He said he was entitled to this because his father was born in Pakistan. He issued a statement explaining he also benefited from an offshore trust—often dubbed a tax haven— while he worked for Deutsche Bank 20 years ago. But Javid left open where he was officially domiciled for some portions of his loot.

The Sunday Times newspaper commented, “That leaves open the possibility that some of Javid’s assets were located in a tax haven, or that he paid no tax at all on some of them.”

The cheating Tory was chancellor between July 2019 and February 2020. He left after refusing demands to fire his team of aides following rows with Johnson’s senior adviser Dominic Cummings. During the 2019 election campaign, as chancellor, Javid boasted the Tories had introduced more than 100 measures to “tackle aggressive tax avoidance and evasion” in order to make the tax system “simpler —and, most importantly, fairer”.


This is not a ‘cost of living crisis’. It’s a social emergency

These grubby manoeuvres come at the same time as the Tories are hammering ordinary people with tax rises and curbs on pay and benefits. This Monday saw the biggest fall in the real value of the basic rate of benefits in 50 years. The 3.1 percent “increase” that came into effect is 5 percent below the RPI rate of inflation now—and it’s rising.

Recent Joseph Rowntree Foundation (JRF) says that this decision will pull 600,000 people into poverty, around a quarter of them children. This follows a decade of strangled benefits—a material and ideological assault on people who ministers demonised as “shirkers”. The basic rate of unemployment benefits is at a 35-year low in real terms.

Peter Matejic, a deputy director at JRF, said, “A decade of cuts and freezes to benefits has left many people in our society in increasingly desperate situations, struggling to afford food, energy and basic hygiene products. “Without urgent action from the government, the stark reality is that the situation could get much worse.”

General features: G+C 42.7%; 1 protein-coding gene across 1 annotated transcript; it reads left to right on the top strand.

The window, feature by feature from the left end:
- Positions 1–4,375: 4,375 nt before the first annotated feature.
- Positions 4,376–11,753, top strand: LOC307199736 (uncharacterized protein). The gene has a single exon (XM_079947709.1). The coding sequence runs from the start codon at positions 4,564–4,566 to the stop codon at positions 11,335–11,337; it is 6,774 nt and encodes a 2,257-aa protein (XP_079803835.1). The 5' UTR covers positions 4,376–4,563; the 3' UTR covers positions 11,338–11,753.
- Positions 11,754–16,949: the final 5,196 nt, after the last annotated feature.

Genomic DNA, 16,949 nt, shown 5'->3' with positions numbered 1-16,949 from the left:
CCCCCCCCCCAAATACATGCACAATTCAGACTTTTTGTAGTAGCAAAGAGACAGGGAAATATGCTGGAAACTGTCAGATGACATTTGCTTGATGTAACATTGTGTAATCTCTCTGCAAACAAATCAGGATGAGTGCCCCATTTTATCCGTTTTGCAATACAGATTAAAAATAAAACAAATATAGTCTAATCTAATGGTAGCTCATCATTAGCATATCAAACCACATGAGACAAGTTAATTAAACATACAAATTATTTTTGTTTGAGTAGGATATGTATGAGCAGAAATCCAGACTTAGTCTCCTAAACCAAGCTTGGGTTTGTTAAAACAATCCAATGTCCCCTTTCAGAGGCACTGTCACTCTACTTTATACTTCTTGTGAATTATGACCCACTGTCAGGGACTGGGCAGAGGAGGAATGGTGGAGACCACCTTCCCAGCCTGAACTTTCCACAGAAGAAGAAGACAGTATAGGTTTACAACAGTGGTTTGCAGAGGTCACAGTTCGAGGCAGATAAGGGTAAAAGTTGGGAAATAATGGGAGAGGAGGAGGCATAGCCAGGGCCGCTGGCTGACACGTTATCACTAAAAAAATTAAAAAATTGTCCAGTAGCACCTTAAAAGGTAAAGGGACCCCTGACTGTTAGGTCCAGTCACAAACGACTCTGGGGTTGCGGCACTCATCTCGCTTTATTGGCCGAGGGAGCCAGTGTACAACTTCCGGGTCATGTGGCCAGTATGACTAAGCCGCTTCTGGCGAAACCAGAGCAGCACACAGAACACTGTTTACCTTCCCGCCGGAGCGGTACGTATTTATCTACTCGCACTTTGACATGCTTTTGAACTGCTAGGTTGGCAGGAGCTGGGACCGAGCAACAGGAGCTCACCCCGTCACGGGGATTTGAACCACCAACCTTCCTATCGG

The revelations also come just as the cost of essentials is rocketing. The Resolution Foundation think tank said the number of people in England in “fuel stress” doubled overnight from 2.5 to five million on 1 April as average gas and electricity bills soared by 54 percent. It means a household is spending more than 10 percent of its total budget on energy bills, and for many, it’s far more.

The squeeze on living standards is often referred to as a “cost of living crisis”. But that doesn’t reflect the scale of the hardship and poverty. Instead, it’s a social emergency where vast numbers of people face cold, evictions, ill health, hunger and, in some cases, death. The only proper response is to push for mass protests and strikes, riots and the ejection of Sunak, Johnson and this whole government.


Labour and unions must not be bystanders

The Tories cannot be allowed to get away with it again. Boris Johnson and his gang should have been forced out by the “partygate” scandal of cheese and wine gatherings during lockdown. But they have so far managed to wriggle away without any real punishment.

Here they had a willing accomplice—Keir Starmer’s Labour Party. It played a key role in giving Johnson strong hopes of an escape. Pleading the cause of the national interest, the Labour leader restricted his attacks to parliamentary manoeuvres. Crucially, he now backs Johnson over the Ukraine war.

But the tax scandal shows the Tory crisis is not over. The latest revelations show that the entire Tory bunch are vulnerable—especially the chancellor, Rishi Sunak and the health secretary Sajid Javid.

The trade unions should mobilise to throw them all out. They should urge wider strikes, coordinated action and mass protests.

It’s a tragedy they didn’t do that during Theresa May’s Brexit crisis in 2019. And the union leaders were passive as Johnson partied and people died. Now it ought to be different. The TUC union grouping has called a national demonstration in London on 18 June over the cost of living, pay and workers’ rights.

Everyone who hates the Tories needs to build it as big as possible. But more than two months is a long time to wait for even a glimpse of action. Mass action is needed now so that the Tories cannot escape again.